The Athletics were awarded a waiver claim on Yunel Escobar this weekend, but Rays manager Joe Maddon tells reporters, including Marc Topkin of the Tampa Bay Times, that Escobar will not be traded via waivers this month (Twitter link).
The 31-year-old Escobar is controlled through the 2016 season at annual rates of $5MM (2015) and $7MM (2016) with a $7MM club option or $1MM buyout for the 2017 season. Those salaries are the result of an extension inked by Escobar earlier this season, but his production thus far likely hasn’t been what the Rays were expecting.
Escobar has batted just .253/.317/.318 this season — numbers that are far inferior to the .256/.332/.366 batting line he posted for Tampa in 2013. However, Escobar hasn’t been known for his bat for quite some time. Rather, his value has been in providing top-tier defense at shortstop, but metrics such as Ultimate Zone Rating (-13.9 runs) and Defensive Runs Saved (-18 runs) feel he’s been well below average in that regard as well in 2014. Single-season samples of defensive metrics rarely tell the entire story of a player’s defense, however, and this is the first year in which Escobar has posted anything but a positive total in either metric. He’s been bothered by shoulder problems this season, which could have had some impact on both his swing and his throws across the diamond (though his range appears to be the culprit on defense, based on his Fangraphs fielding page).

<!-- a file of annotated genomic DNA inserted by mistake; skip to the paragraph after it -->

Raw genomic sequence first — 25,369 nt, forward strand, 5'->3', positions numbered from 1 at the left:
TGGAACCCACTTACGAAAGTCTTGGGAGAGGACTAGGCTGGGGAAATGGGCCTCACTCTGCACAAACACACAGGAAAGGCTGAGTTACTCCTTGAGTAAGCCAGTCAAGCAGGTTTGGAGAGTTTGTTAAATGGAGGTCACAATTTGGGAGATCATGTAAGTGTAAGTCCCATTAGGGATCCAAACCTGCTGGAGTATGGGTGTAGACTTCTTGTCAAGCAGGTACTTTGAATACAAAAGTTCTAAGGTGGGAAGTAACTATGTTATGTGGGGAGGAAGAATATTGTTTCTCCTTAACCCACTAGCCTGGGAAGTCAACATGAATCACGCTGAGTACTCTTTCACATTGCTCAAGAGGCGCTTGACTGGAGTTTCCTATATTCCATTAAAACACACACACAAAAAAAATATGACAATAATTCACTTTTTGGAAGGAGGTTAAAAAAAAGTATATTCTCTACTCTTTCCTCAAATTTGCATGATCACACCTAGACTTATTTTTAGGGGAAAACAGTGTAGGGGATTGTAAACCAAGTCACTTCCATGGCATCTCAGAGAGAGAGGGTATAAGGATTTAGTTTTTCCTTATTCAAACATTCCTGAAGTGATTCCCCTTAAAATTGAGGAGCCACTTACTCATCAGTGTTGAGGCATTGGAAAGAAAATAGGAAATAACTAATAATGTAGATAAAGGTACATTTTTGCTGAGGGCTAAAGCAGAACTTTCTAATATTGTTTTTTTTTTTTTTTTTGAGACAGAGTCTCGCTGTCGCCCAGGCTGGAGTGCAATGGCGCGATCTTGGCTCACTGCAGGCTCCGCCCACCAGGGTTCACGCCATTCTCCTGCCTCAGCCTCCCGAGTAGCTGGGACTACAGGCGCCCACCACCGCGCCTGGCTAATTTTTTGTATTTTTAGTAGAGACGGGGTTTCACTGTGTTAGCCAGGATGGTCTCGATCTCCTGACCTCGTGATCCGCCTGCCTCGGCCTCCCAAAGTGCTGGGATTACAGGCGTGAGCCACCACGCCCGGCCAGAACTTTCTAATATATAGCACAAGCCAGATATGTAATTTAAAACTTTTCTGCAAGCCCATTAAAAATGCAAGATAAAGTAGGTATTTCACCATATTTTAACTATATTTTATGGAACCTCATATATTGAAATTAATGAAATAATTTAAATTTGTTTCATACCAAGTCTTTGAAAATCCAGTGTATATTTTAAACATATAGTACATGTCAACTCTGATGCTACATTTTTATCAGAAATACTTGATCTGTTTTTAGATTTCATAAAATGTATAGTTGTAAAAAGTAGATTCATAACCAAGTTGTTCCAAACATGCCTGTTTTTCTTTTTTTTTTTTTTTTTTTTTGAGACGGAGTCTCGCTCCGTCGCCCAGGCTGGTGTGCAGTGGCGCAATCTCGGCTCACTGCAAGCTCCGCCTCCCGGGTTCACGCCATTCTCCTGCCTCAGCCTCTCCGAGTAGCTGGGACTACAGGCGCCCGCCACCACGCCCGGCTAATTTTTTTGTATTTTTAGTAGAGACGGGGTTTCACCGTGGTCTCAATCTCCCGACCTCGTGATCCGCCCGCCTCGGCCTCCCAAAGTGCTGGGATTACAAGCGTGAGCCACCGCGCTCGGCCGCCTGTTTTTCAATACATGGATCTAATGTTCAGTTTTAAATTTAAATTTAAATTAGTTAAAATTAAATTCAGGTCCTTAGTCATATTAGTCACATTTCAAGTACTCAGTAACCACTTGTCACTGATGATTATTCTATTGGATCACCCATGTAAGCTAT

Oakland has been using Andy Parrino at short of late due to a fractured finger from regular shortstop Jed Lowrie. The fact that Lowrie is a free agent at season’s end could also have played a part in the Athletics’ decision to claim Escobar, as his affordable salaries for the coming seasons would fit well within Oakland’s typically tight payroll. However, as Susan Slusser of the San Francisco Chronicle reported earlier this morning, Lowrie could soon begin throwing, which would give him a chance to play by the end of the month.
It’s possible that the Rays could move Escobar this offseason if they feel they can find a suitable alternative on the free agent market, or if they feel that veteran Ben Zobrist or trade acquisition Nick Franklin can hold down the fort at shortstop. However, Zobrist hasn’t been a regular shortstop in years, and scouts have long questioned whether or not Franklin can handle short. Many feel that his ultimate position will be second base.